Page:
The Cancer Genome Atlas Project


Cancer is now understood to include more than 200 different diseases. In all forms of cancer, genomic changes cause disruptions within cellular pathways that result in uncontrolled cell growth. One in three people in the Western world develops cancer. One in five will die of the disease. Cancer is, therefore, the most common genetic disease. The Cancer Genome Atlas Pilot Project seeks to explore the entire spectrum of genomic change in cancer through the application of genome analysis technologies, including large-scale genome sequencing.

The Cancer Genome Atlas Project (TCGA), was initiated in 2006 to identify important genetic changes involved in lung, brain, and ovarian cancers. The project will enable new discoveries and tools that will provide the basis for new cancer therapies, diagnostics, and preventive strategies.

The overall began in 2006 with a technical demonstration project, known as the Tumor Sequencing Project (TSP), to determine the feasibility of a full-scale program to systematically explore the universe of genomic changes involved in human lung cancer.

As in the Human Genome Project, TCGA data are made available to the worldwide research community without restriction. These data will provide researchers and clinicians with an early glimpse of an unprecedented, comprehensive "atlas" of information describing the genomes of all cancers. This atlas will enable the research community to reach the long-range objective of understanding cancer at the molecular level and will help transform the bench-to-bedside research paradigm with prevention, early diagnosis, targeted treatment and cure.

All DNA specimens used in TCGA have been anonymized along with their phenotypic data so that an investigator cannot link an individual specimen with a patient identity. The coding and naming that is visible in the public databases will not allow the traces from multiple amplicons from the same DNA sample to be associated.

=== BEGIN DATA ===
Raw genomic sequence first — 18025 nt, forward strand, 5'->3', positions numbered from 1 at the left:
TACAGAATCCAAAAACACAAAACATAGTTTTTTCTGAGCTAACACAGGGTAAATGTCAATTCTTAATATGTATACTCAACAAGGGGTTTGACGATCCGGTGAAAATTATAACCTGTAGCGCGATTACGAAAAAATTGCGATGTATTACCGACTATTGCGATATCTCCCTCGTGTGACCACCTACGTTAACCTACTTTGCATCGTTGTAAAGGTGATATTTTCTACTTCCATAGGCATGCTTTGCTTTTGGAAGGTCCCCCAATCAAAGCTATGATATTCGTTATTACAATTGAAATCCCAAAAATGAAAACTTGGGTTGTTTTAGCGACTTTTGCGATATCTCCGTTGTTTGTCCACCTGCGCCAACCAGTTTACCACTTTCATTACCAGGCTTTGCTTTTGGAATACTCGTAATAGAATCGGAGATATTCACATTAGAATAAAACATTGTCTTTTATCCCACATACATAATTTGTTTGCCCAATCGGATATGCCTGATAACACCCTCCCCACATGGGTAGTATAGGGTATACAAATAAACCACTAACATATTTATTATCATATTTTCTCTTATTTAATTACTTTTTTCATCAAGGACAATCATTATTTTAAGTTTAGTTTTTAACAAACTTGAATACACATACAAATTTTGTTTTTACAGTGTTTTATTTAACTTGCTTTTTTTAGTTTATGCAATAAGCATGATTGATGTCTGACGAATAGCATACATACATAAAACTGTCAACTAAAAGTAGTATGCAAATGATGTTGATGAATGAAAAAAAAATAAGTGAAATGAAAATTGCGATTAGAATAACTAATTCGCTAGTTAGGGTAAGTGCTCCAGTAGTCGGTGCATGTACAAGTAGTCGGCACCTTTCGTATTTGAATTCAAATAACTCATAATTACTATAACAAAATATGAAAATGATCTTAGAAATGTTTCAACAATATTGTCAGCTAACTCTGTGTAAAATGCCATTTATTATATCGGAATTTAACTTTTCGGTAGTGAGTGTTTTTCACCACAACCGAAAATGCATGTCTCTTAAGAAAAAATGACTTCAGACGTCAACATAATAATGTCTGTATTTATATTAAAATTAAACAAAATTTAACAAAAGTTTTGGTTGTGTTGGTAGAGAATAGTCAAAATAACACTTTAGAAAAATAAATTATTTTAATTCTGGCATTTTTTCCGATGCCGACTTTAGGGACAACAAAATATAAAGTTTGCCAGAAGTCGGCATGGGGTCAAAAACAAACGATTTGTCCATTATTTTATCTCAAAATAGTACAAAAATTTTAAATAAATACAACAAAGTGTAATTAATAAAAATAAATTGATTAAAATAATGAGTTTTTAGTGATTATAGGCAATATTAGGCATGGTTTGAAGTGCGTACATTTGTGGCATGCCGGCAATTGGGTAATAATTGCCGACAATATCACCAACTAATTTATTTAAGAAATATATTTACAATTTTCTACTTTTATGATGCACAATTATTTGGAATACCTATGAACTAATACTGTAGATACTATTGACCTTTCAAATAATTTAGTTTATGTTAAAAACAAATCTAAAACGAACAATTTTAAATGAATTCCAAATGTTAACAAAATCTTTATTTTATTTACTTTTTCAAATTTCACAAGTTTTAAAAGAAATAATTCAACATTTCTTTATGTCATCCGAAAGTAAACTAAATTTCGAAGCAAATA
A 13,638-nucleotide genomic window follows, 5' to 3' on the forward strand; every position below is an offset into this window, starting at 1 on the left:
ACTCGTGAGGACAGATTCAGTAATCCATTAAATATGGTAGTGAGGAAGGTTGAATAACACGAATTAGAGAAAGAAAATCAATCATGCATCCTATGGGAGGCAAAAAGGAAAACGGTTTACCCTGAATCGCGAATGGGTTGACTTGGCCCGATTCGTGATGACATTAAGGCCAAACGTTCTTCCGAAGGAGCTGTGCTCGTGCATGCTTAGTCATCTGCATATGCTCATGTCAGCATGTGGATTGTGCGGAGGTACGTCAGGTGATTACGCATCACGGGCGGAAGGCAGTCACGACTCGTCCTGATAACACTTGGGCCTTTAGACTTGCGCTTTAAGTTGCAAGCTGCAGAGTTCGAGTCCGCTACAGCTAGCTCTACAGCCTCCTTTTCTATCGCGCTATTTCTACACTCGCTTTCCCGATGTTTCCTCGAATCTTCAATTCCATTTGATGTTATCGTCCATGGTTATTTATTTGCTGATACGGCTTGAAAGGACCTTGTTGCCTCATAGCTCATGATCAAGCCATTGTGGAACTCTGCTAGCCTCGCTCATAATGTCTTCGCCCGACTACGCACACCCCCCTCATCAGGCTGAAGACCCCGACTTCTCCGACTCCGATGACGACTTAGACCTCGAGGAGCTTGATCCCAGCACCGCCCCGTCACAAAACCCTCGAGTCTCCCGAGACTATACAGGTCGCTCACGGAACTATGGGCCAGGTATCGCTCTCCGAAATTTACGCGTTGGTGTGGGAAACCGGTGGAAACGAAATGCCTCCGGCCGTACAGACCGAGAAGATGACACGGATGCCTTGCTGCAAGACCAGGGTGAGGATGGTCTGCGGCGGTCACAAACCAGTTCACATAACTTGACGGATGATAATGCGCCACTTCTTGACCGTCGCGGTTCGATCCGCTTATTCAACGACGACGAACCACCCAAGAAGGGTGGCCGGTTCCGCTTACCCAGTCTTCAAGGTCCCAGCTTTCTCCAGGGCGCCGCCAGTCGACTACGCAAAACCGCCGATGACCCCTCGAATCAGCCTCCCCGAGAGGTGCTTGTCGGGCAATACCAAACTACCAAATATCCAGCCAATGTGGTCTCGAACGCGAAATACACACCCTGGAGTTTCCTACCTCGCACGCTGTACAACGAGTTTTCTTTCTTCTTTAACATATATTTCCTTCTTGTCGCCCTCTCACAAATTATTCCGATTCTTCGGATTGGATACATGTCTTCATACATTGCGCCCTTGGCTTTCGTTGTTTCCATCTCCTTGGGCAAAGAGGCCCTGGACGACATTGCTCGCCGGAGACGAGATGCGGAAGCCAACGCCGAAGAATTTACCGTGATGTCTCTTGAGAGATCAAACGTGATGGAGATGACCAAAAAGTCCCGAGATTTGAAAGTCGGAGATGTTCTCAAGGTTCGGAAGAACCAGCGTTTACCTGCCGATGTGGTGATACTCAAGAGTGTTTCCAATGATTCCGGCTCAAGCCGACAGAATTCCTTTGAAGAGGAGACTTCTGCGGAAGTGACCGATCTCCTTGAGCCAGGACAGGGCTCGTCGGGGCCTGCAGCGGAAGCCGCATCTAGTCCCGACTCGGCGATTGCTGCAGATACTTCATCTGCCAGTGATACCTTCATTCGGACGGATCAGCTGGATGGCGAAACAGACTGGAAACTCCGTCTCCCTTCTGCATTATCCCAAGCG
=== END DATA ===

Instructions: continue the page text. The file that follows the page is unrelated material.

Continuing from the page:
The goal of studying the human genome has always been to improve human health. TCGA represents another step in that direction.

Additional Resources

Learn more about The Cancer Genome Atlas Project

Related Publications

Xia Z, Donehower LA, Cooper TA, Neilson JR, Wheeler DA, Wagner EJ, et al. Dynamic analyses of alternative polyadenylation from RNA-seq reveal a 3'-UTR landscape across seven tumour types. Nat Commun. 2014 ;5:5274.

Pickering CR, Zhang J, Neskey DM, Zhao M, Jasser SA, Wang J, et al. Squamous cell carcinoma of the oral tongue in young non-smokers is genomically similar to tumors in older smokers. Clin Cancer Res. 2014 ;20(14):3842-8.

Parikh N, Hilsenbeck S, Creighton CJ, Dayaram T, Shuck R, Shinbrot E, et al. Effects of TP53 mutational status on gene expression patterns across 10 human cancer types. J Pathol. 2014 ;232(5):522-33.

Weinstein JN, Collisson EA, Mills GB, Shaw KRMills, Ozenberger BA, Ellrott K, et al. The Cancer Genome Atlas Pan-Cancer analysis project. Nat Genet. 2013 ;45(10):1113-20.

Donehower LA, Creighton CJ, Schultz N, Shinbrot E, Chang K, Gunaratne PH, et al. MLH1-silenced and non-silenced subgroups of hypermutated colorectal carcinomas have distinct mutational landscapes. J Pathol. 2013 ;229(1):99-110.

Creighton CJ, Hernandez-Herrera A, Jacobsen A, Levine DA, Mankoo P, Schultz N, et al. Integrated analyses of microRNAs demonstrate their widespread influence on gene expression in high-grade serous ovarian carcinoma. PLoS One. 2012 ;7(3):e34546.